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Talking to Seniors about Nutrition

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Talking to Seniors about Nutrition

The caregiver roles are now reversed and it is your turn to take care of your parents. Too often, elderly loved ones are not getting the proper nutrition because they forget to eat or have trouble preparing their own meals. It is important to recognize the signs that a loved one may not be eating enough and know what you can do to help.

 

 

As you get older, nutritional needs change and to reflect these changes, researchers from Tufts University have designed modified nutritional guidelines to correspond with the U.S. Department of Agriculture’s (USDA) recommendations. “MyPlate for Older Adults” is similar to MyPlate and provides information about the specific nutritional needs of seniors to ensure they’re eating enough of the right kinds of foods and staying hydrated.

 

 

Half of the plate is made up of fruits and vegetables, in a variety of colors, to emphasize the importance of eating dark-skinned produce, such as tomatoes or berries. There are also options which would be easier for seniors to prepare, such as low sodium, low sugar canned fruit and veggies. Other foods that are illustrated are whole grains, non-fat and low-fat dairy products, meat and liquids.

 

 

Older adults also lose interest in food due to sensory changes, which could include change in smell, taste, or metabolism. Sensory changes could also make food less appetizing. Encourage a loved one to add new spices and flavors to food, such as basil, dill, curry, lemon or vinegars, to make food more interesting to them again.  Additionally, according to Colorado State University, loss of visual acuteness can lead to fear of cooking, using a stove, or grocery shopping. A solution to this would be to help seniors with shopping and food preparation. Food texture can also make a big difference for seniors with dentures. Help loved ones with cooking time to prevent overcooking and encourage a diet rich in fresh foods with different textures to prevent them from becoming bored with a diet.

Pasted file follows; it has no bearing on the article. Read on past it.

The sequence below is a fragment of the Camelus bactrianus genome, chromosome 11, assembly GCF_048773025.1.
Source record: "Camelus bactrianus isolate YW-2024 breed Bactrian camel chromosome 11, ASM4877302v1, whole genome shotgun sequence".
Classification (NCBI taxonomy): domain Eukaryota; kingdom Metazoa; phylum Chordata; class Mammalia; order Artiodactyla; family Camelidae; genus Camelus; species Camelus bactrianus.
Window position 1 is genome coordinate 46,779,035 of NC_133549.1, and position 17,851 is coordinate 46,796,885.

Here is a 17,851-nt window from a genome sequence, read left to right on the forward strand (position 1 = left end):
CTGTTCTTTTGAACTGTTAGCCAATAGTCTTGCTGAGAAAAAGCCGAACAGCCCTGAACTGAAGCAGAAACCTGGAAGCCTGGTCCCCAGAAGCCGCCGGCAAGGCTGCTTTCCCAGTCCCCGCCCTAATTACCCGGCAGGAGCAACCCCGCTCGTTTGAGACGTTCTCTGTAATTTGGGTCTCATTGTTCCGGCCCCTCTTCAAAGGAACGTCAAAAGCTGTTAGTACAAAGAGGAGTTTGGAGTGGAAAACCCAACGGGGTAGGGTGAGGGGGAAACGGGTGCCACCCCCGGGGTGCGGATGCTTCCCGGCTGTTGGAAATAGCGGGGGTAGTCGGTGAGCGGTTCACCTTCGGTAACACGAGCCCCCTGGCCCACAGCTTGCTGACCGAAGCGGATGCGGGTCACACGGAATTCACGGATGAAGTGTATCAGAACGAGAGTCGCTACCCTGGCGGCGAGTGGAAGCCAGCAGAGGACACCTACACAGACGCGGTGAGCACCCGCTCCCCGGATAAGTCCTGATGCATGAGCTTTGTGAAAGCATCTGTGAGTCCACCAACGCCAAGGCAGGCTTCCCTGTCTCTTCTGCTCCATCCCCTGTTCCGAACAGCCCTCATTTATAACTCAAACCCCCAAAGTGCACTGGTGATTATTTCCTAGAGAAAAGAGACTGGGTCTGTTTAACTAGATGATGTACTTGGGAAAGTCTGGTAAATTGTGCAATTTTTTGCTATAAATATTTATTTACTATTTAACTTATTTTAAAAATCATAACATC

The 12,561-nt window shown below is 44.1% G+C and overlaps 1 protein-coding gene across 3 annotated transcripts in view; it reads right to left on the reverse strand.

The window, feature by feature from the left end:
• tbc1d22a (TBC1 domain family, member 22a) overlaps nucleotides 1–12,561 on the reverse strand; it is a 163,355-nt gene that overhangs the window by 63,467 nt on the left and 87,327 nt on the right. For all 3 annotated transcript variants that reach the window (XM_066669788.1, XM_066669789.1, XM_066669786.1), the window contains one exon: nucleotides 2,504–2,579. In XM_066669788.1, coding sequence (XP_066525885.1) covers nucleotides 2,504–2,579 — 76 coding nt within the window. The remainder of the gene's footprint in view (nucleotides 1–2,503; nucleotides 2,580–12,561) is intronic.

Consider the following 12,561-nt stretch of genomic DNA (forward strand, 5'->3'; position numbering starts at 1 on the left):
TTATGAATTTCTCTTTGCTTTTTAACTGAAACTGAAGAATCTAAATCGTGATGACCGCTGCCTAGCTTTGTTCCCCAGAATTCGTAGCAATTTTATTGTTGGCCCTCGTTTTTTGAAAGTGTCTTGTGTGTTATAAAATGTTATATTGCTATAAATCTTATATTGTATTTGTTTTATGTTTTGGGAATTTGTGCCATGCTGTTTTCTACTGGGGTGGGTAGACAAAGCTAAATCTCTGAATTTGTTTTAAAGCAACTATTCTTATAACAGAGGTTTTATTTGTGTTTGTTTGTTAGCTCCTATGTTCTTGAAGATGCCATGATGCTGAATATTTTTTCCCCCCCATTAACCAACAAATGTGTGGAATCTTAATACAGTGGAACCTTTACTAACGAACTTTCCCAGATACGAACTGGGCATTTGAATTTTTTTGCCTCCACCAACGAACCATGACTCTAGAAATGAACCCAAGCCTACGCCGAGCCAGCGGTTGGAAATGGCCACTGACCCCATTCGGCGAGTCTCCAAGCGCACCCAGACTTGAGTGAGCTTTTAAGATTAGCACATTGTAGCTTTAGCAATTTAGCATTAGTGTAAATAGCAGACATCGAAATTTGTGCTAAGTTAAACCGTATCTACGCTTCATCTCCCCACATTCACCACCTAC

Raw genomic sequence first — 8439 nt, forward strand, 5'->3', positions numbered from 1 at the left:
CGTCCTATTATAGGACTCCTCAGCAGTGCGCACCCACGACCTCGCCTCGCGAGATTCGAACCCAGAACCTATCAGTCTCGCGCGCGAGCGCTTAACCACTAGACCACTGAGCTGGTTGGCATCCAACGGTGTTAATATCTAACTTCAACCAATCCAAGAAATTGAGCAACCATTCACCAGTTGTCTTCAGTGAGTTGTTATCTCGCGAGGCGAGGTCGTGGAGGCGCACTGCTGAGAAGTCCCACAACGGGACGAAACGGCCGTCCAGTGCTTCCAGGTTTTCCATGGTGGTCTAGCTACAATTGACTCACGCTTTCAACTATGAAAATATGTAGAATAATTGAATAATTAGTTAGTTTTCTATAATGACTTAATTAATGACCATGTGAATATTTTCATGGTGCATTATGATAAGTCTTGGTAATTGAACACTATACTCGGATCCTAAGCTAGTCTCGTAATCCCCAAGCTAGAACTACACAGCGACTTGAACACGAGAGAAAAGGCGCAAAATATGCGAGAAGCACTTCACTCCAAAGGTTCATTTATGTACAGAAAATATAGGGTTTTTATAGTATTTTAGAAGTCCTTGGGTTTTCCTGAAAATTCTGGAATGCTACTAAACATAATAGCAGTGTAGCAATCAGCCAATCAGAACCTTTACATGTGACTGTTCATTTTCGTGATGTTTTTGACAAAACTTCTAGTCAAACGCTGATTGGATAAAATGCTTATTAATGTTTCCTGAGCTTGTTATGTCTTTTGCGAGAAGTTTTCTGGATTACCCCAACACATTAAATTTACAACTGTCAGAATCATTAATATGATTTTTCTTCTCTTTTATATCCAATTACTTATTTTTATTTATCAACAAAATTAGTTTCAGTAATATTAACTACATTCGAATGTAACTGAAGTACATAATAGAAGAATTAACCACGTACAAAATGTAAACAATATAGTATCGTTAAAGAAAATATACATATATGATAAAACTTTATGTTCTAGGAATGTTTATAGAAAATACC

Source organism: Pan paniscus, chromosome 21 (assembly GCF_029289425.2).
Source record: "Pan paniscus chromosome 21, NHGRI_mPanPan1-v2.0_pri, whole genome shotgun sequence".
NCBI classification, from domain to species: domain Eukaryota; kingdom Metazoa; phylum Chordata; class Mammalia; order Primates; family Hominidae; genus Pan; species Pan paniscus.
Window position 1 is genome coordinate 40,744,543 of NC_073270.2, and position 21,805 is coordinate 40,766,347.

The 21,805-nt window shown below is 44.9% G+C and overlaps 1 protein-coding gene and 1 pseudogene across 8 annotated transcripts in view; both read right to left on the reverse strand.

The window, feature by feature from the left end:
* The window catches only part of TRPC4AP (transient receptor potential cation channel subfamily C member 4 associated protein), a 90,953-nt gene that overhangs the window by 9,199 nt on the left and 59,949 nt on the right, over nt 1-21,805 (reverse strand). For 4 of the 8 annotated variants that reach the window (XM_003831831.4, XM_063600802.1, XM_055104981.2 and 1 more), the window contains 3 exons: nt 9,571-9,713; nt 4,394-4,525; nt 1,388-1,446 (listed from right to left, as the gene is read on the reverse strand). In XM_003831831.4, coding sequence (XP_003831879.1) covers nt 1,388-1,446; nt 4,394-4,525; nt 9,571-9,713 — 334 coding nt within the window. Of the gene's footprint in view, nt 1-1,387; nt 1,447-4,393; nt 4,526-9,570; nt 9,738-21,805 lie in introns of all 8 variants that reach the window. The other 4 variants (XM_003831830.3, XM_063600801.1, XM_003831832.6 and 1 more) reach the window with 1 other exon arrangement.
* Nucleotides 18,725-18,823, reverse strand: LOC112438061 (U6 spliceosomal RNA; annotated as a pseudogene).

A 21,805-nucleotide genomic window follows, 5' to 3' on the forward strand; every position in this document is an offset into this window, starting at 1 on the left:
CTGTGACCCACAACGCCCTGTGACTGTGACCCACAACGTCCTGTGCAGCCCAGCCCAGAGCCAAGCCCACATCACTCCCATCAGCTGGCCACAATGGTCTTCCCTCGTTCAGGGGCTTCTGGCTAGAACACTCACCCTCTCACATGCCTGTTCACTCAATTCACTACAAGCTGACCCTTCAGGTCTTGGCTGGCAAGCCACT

MyPlate also emphasizes the important of exercise, such as walking, resistance training, and light household chores. It encourages senior adults to engage in regular physical activity to maintain a healthy weight. Aging also causes a decline in thirst, but it is important to stay hydrated to prevent dehydration. Remind your loved one to drink a mix of fluids every day, such as juice, milk or other beverages, to keep themselves properly hydrated and healthy.

 

 

Eating healthy when getting older can be difficult, so providing occasional guidance might be necessary. Paying attention to the nutritional needs of an elderly loved one will ensure they maintain a healthy diet. Follow the National Institutes of Health’s (NIH) recommendations for those over 50:

 

 

  • Half of the grains they eat should be whole grains.
  • Aim to eat a variety of fruits and vegetables.
  • Eat a limited amount of saturated fats.
  • Eat seafood two times per week.

 

Resource: http://www.healthline.com/health-slideshow/senior-nutrition#10

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